Jacopo Miliani born in Florence, he lives and works in Milan. The work of Jacopo Miliani is based on an interdisciplinary research involving different practices such as video, installation, performance, collage, photography; Solo exhibitions include: Galeria Rosa Santos, Valencia (2018), Marselleria, Milano (2017), Matadero, Madrid (2017), Kunsthalle Lissabon, Lisbon (2016), Nogueras Blanchard, Barcelona (2016), ICA studio, London (2015), Biblioteca Nacional, Buenos Aires (2014), GAM, Turin (2013), EX3, Florence (2012) and the exhibitions at Studio Dabbeni in Lugano (2015 e 2010) and FRUTTA gallery in Rome (2012 e 2014). He realized several performances including: Palais de Tokyo, Paris (2017), David Roberts Art Foundation, London (2016-2012), Fondazione Giuliani, Rome (2015), Museum of Dance, Stockholm (2014), CCSP, Sao Paulo (2014), ViaFarini/DOCVA, Milan (2014), MADRE,  Naples (2011).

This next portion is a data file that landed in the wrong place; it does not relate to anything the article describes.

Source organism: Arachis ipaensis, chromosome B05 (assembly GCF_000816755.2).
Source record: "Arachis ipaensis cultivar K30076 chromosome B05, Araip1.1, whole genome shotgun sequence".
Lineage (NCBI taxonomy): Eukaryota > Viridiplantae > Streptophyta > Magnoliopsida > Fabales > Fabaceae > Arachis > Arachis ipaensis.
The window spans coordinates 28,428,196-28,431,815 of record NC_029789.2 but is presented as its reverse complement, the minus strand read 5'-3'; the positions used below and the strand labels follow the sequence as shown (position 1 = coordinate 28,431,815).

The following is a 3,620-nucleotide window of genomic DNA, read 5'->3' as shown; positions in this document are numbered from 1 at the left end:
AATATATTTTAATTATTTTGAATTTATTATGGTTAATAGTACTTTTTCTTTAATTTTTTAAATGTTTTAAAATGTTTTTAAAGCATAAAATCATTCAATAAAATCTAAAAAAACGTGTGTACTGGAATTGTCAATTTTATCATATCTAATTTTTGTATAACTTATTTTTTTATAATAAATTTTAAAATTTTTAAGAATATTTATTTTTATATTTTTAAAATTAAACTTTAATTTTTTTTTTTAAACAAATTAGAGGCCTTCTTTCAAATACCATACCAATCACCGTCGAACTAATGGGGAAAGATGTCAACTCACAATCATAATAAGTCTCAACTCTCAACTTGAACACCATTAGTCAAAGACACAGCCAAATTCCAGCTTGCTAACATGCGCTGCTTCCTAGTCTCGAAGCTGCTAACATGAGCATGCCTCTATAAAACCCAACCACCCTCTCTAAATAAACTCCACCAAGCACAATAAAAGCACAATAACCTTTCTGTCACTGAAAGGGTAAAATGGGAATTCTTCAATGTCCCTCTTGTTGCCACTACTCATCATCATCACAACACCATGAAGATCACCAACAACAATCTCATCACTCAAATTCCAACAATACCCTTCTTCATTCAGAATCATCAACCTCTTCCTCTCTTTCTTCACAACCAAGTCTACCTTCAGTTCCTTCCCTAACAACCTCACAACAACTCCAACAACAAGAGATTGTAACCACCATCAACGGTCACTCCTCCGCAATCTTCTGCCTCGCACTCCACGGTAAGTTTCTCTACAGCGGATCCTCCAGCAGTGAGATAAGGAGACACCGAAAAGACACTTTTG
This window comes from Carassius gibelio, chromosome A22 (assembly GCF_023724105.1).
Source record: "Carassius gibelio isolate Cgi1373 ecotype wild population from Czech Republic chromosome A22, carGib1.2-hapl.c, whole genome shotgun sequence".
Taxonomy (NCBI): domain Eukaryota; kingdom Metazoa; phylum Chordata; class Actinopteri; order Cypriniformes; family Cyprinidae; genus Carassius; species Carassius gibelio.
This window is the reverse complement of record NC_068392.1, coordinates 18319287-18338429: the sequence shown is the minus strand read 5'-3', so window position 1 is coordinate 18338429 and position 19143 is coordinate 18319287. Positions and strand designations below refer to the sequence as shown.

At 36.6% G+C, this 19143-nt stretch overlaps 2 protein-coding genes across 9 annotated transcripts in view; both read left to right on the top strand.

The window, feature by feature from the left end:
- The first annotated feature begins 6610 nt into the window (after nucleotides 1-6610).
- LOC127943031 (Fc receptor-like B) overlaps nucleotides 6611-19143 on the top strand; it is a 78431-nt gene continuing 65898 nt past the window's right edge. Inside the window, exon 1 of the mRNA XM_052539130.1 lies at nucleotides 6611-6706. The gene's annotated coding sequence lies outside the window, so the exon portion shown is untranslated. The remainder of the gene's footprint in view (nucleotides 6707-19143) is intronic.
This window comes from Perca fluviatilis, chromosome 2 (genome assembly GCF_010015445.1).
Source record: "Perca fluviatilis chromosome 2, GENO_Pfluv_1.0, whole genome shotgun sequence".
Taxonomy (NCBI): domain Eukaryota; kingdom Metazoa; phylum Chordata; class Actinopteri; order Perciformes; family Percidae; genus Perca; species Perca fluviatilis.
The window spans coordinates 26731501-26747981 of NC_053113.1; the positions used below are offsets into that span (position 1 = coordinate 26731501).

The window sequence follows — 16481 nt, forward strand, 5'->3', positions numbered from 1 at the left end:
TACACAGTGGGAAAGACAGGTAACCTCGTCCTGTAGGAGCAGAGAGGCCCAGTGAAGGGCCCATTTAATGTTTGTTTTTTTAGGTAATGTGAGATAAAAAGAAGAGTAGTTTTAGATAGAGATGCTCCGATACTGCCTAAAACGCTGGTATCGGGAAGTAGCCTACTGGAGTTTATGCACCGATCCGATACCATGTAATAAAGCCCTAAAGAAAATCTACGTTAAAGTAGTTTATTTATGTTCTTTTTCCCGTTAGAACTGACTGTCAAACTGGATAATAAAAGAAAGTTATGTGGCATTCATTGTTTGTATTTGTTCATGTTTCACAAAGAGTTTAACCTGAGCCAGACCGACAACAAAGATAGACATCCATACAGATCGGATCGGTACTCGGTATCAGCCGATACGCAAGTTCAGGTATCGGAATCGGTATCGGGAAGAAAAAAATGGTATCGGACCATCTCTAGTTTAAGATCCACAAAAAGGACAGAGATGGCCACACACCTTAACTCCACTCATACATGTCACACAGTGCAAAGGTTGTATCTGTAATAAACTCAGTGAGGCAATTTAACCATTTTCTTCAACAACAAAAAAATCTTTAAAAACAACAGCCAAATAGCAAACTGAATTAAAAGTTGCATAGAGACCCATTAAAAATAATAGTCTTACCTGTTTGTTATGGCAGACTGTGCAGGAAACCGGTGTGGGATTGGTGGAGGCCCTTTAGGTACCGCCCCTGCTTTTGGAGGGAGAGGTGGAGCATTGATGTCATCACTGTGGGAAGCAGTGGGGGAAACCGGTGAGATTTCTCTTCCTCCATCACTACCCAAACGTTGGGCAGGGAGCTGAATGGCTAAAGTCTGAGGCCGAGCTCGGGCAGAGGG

Nguyễn Hải Yến
Summer siesta , 2017. 

Summer siesta [Siesta de verano], Nguyá»n Hải Yến, 2017Presented by Hanoi DocLab, Vietnam

In the midsummer of a tropical country, persons are taking their siesta, personas dream of time, nothing but the tranquility of time. It was inspired by my habit of visiting my uncle's grave on the highest spot of the pine forest where you can see moon in the day time and the sun looks bigger than ever before sunset. It's the transition space between dream and reality, between different reality, the reality of persona who’s gone and persona who stays. It's a completely private space where you are not bothered by anything except for the sound of cicadas and memories. The film also reflects the different possibilities of existence.